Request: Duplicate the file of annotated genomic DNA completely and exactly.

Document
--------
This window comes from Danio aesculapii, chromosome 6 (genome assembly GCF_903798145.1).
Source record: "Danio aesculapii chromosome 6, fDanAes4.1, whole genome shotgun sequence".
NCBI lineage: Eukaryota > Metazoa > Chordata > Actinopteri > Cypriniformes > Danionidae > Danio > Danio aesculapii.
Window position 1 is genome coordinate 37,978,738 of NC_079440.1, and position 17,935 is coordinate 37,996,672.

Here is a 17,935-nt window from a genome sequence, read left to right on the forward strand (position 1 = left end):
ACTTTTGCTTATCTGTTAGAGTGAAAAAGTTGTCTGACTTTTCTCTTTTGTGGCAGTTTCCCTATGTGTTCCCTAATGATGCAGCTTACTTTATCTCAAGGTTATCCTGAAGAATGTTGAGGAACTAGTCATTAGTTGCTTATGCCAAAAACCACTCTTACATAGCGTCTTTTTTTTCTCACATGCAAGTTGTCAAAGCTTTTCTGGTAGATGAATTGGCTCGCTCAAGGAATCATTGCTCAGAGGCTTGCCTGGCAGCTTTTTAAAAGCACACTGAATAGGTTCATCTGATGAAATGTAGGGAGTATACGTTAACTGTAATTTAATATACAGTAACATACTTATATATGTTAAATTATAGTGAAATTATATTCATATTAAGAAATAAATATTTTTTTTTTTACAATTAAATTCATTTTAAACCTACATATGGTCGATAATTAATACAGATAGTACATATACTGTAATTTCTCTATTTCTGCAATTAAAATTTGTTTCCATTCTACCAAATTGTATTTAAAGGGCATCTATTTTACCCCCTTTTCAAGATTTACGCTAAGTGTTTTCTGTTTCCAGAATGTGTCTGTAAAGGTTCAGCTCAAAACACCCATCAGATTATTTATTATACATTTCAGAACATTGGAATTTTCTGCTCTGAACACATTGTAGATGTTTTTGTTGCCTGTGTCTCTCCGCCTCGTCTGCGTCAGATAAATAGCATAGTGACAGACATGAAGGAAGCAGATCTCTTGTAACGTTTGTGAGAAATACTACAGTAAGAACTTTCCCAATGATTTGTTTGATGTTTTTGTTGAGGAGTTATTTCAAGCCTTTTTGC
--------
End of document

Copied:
This window comes from Danio aesculapii, chromosome 6 (genome assembly GCF_903798145.1).
Source record: "Danio aesculapii chromosome 6, fDanAes4.1, whole genome shotgun sequence".
NCBI lineage: Eukaryota > Metazoa > Chordata > Actinopteri > Cypriniformes > Danionidae > Danio > Danio aesculapii.
Window position 1 is genome coordinate 37,978,738 of NC_079440.1, and position 17,935 is coordinate 37,996,672.

Here is a 17,935-nt window from a genome sequence, read left to right on the forward strand (position 1 = left end):
ACTTTTGCTTATCTGTTAGAGTGAAAAAGTTGTCTGACTTTTCTCTTTTGTGGCAGTTTCCCTATGTGTTCCCTAATGATGCAGCTTACTTTATCTCAAGGTTATCCTGAAGAATGTTGAGGAACTAGTCATTAGTTGCTTATGCCAAAAACCACTCTTACATAGCGTCTTTTTTTTCTCACATGCAAGTTGTCAAAGCTTTTCTGGTAGATGAATTGGCTCGCTCAAGGAATCATTGCTCAGAGGCTTGCCTGGCAGCTTTTTAAAAGCACACTGAATAGGTTCATCTGATGAAATGTAGGGAGTATACGTTAACTGTAATTTAATATACAGTAACATACTTATATATGTTAAATTATAGTGAAATTATATTCATATTAAGAAATAAATATTTTTTTTTTTACAATTAAATTCATTTTAAACCTACATATGGTCGATAATTAATACAGATAGTACATATACTGTAATTTCTCTATTTCTGCAATTAAAATTTGTTTCCATTCTACCAAATTGTATTTAAAGGGCATCTATTTTACCCCCTTTTCAAGATTTACGCTAAGTGTTTTCTGTTTCCAGAATGTGTCTGTAAAGGTTCAGCTCAAAACACCCATCAGATTATTTATTATACATTTCAGAACATTGGAATTTTCTGCTCTGAACACATTGTAGATGTTTTTGTTGCCTGTGTCTCTCCGCCTCGTCTGCGTCAGATAAATAGCATAGTGACAGACATGAAGGAAGCAGATCTCTTGTAACGTTTGTGAGAAATACTACAGTAAGAACTTTCCCAATGATTTGTTTGATGTTTTTGTTGAGGAGTTATTTCAAGCCTTTTTGC